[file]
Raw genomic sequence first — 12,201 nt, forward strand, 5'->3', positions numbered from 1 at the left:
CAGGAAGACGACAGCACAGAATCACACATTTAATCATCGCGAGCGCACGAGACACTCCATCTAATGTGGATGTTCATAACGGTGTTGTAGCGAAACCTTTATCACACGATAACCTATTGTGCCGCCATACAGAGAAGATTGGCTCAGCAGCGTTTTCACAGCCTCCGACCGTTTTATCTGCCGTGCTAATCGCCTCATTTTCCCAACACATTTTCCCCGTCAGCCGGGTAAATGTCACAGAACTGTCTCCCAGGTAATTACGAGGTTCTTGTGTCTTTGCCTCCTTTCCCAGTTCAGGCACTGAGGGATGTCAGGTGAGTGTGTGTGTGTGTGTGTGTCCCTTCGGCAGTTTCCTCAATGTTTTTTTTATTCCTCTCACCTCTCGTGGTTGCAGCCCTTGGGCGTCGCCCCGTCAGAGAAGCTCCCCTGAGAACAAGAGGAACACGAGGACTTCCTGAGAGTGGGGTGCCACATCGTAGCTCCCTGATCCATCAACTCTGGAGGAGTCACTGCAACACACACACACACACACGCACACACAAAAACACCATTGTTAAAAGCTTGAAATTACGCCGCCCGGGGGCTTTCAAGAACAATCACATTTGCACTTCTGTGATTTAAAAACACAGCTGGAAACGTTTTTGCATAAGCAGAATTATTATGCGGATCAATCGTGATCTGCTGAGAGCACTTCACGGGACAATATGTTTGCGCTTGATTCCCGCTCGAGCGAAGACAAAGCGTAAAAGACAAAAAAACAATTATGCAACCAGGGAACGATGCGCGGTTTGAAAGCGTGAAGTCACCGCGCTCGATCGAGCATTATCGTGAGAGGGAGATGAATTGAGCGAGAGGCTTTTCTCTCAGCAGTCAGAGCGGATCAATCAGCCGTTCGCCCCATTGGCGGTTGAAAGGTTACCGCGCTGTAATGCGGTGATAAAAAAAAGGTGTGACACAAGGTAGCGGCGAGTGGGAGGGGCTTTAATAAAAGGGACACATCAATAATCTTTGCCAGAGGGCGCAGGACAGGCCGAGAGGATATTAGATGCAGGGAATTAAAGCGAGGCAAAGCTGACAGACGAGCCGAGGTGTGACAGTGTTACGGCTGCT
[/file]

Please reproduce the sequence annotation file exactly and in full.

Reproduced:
Raw genomic sequence first — 12,201 nt, forward strand, 5'->3', positions numbered from 1 at the left:
CAGGAAGACGACAGCACAGAATCACACATTTAATCATCGCGAGCGCACGAGACACTCCATCTAATGTGGATGTTCATAACGGTGTTGTAGCGAAACCTTTATCACACGATAACCTATTGTGCCGCCATACAGAGAAGATTGGCTCAGCAGCGTTTTCACAGCCTCCGACCGTTTTATCTGCCGTGCTAATCGCCTCATTTTCCCAACACATTTTCCCCGTCAGCCGGGTAAATGTCACAGAACTGTCTCCCAGGTAATTACGAGGTTCTTGTGTCTTTGCCTCCTTTCCCAGTTCAGGCACTGAGGGATGTCAGGTGAGTGTGTGTGTGTGTGTGTGTCCCTTCGGCAGTTTCCTCAATGTTTTTTTTATTCCTCTCACCTCTCGTGGTTGCAGCCCTTGGGCGTCGCCCCGTCAGAGAAGCTCCCCTGAGAACAAGAGGAACACGAGGACTTCCTGAGAGTGGGGTGCCACATCGTAGCTCCCTGATCCATCAACTCTGGAGGAGTCACTGCAACACACACACACACACACGCACACACAAAAACACCATTGTTAAAAGCTTGAAATTACGCCGCCCGGGGGCTTTCAAGAACAATCACATTTGCACTTCTGTGATTTAAAAACACAGCTGGAAACGTTTTTGCATAAGCAGAATTATTATGCGGATCAATCGTGATCTGCTGAGAGCACTTCACGGGACAATATGTTTGCGCTTGATTCCCGCTCGAGCGAAGACAAAGCGTAAAAGACAAAAAAACAATTATGCAACCAGGGAACGATGCGCGGTTTGAAAGCGTGAAGTCACCGCGCTCGATCGAGCATTATCGTGAGAGGGAGATGAATTGAGCGAGAGGCTTTTCTCTCAGCAGTCAGAGCGGATCAATCAGCCGTTCGCCCCATTGGCGGTTGAAAGGTTACCGCGCTGTAATGCGGTGATAAAAAAAAGGTGTGACACAAGGTAGCGGCGAGTGGGAGGGGCTTTAATAAAAGGGACACATCAATAATCTTTGCCAGAGGGCGCAGGACAGGCCGAGAGGATATTAGATGCAGGGAATTAAAGCGAGGCAAAGCTGACAGACGAGCCGAGGTGTGACAGTGTTACGGCTGCT